BNP gains smaller than anticipated


BNP gains smaller than anticipated

News

Written by: liam


Despite commentators having made predictions of a big breakthrough for the BNP in the local elections that took place on 1 May, the far-right party made only moderate gains.

On the election night, the party had predicted that it would gain forty new council seats and three seats on the London Assembly, but ended up with a net gain of ten council seats and only one place on the London Assembly. The BNP took one seat in each of Thurrock, Three Rivers, Pendle and Calderdale councils, two seats each in Nuneaton and Bedworth, Amber Valley and Rotherham, and three seats in Stoke-On-Trent. While it successfully defended seats in Epping and Burnley, it lost two seats it was defending in Epping, and one in Kirklees. By the time the final results were in, fifty-five BNP councilors had been elected.

The system of proportional representation in the London mayoral election meant that parties needed more than 5 per cent of the total vote to win a seat on the London Assembly, which the BNP narrowly achieved with 5.3 per cent. Richard Barnbrook, the leader of the BNP group on Barking and Dagenham Council and who also ran as the party’s mayoral candidate, was met by protestors when he arrived to take his seat at City Hall on 9 May. Barnbrook’s election has also provoked controversy among his fellow workers in the London Assembly. Richard Barnes, the Conservative London Assembly Member for Ealing and Hillingdon said that, ‘the BNP will have problems finding secretaries and getting support from the staff here, and I will totally support people’s right to say they don’t want to serve him.’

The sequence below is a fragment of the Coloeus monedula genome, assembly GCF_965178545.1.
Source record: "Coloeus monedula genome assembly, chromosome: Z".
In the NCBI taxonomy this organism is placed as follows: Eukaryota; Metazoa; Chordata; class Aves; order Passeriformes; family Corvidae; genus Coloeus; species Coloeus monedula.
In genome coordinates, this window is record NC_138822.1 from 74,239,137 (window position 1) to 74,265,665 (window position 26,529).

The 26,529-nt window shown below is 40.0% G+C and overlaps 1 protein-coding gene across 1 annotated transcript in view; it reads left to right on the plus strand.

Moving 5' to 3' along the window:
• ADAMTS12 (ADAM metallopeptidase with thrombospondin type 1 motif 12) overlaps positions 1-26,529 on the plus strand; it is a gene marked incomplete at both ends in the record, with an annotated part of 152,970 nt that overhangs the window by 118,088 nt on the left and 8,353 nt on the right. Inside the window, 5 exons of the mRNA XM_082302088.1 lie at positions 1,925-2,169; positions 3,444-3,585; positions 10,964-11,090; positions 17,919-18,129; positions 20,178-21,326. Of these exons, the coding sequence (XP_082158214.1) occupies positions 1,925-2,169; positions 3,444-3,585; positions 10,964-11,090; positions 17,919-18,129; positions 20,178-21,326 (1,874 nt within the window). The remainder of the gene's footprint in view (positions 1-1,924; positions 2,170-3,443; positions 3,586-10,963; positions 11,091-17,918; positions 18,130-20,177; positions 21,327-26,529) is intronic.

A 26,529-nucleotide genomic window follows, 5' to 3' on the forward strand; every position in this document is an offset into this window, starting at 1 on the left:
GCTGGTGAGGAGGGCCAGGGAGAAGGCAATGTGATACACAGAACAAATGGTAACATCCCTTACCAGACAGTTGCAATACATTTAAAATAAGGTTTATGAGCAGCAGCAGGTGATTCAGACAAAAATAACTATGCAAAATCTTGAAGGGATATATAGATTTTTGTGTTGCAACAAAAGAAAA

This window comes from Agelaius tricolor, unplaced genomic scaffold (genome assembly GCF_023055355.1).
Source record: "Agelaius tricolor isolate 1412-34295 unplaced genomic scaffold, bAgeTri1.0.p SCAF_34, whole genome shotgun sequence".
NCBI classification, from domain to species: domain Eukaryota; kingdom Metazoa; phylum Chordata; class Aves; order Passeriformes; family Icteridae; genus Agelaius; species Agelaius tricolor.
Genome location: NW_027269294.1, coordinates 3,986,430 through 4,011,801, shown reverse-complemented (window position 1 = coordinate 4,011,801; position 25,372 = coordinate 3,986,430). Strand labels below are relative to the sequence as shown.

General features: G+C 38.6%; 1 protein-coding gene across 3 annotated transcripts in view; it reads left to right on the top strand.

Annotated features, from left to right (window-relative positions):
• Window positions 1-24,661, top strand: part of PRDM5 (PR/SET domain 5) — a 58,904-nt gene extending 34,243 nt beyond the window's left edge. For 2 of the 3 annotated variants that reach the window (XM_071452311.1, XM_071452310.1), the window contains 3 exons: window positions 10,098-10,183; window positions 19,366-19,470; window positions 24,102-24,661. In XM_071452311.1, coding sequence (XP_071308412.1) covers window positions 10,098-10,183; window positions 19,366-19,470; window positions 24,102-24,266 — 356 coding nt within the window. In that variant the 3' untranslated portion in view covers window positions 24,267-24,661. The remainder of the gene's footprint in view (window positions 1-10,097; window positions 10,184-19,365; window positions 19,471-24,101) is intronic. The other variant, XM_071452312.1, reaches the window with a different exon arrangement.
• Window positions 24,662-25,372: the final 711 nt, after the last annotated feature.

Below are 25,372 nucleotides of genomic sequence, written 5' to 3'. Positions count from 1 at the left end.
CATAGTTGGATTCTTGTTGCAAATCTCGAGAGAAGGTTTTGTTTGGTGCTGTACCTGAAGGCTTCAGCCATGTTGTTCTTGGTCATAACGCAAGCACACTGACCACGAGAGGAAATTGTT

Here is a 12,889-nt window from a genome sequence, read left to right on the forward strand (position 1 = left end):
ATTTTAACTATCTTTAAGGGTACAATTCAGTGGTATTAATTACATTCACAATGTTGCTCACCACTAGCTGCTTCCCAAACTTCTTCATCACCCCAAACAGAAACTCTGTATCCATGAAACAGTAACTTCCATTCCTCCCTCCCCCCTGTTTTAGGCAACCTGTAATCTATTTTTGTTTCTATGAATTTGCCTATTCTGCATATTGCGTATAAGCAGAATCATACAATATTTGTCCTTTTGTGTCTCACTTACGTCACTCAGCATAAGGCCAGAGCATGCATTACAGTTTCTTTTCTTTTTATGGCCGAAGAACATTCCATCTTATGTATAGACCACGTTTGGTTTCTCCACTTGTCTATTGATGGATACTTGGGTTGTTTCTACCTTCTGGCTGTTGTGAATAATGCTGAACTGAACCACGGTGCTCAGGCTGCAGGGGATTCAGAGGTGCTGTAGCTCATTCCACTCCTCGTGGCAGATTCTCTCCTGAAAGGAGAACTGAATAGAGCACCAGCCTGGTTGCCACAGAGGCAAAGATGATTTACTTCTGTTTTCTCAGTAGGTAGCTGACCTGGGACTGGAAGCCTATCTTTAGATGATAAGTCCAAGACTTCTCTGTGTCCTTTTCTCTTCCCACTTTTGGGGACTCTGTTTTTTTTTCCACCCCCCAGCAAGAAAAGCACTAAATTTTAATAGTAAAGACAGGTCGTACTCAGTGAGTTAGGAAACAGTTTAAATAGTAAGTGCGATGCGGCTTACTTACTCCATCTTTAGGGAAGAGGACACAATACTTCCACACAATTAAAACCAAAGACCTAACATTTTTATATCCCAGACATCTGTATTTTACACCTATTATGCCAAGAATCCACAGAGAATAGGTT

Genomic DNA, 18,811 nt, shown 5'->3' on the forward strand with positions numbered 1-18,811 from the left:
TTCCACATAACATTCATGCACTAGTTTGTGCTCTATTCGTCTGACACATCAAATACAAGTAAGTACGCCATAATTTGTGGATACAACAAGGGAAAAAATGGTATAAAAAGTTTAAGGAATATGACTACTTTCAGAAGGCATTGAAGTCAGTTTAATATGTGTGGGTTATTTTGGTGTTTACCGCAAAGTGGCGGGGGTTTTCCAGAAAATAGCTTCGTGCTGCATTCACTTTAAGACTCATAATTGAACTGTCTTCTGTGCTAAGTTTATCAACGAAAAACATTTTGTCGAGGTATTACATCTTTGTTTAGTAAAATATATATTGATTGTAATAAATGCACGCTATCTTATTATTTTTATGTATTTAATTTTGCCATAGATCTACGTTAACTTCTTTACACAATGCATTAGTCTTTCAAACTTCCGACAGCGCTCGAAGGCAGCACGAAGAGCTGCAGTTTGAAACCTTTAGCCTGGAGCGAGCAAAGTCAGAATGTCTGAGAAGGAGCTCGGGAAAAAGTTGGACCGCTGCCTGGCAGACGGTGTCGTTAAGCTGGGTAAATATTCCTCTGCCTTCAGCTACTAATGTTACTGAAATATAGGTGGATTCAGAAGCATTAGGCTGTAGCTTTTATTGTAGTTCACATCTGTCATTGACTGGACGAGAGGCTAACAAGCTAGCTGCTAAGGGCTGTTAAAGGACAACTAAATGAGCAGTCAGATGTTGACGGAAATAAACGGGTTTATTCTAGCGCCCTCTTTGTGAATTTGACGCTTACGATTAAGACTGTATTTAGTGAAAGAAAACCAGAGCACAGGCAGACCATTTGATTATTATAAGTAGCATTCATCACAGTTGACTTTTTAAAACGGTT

[1] Lee Bridges and Liz Fekete, 'Victims, the 'urban jungle' and the new racism', Race & Class, (Vol. XXVII, No. 1, Summer 1985), pp. 49, 53. [2] Nicola Rollock, The Stephen Lawrence Inquiry 10 Years On: An analysis of the literature (London, Runnymede Trust, February 2009). [3] Paul Iganski (ed), The Hate Debate (London, Institute for Jewish Policy Research, 2002) pp. 90. [4] Kevin Smith, 'Southall Black Sisters threatened by withdrawal of funds', IRR News (6 March 2008), Jenny Bourne, 'The baby and the bath water: community cohesion and the funding crisis', IRR News (8 November 2007) [5] R (on the application of Kaur and Shah) v London Borough of Ealing [2008] EWHC 2062 (Admin), para. 55.


The Institute of Race Relations is precluded from expressing a corporate view: any opinions expressed are therefore those of the authors.

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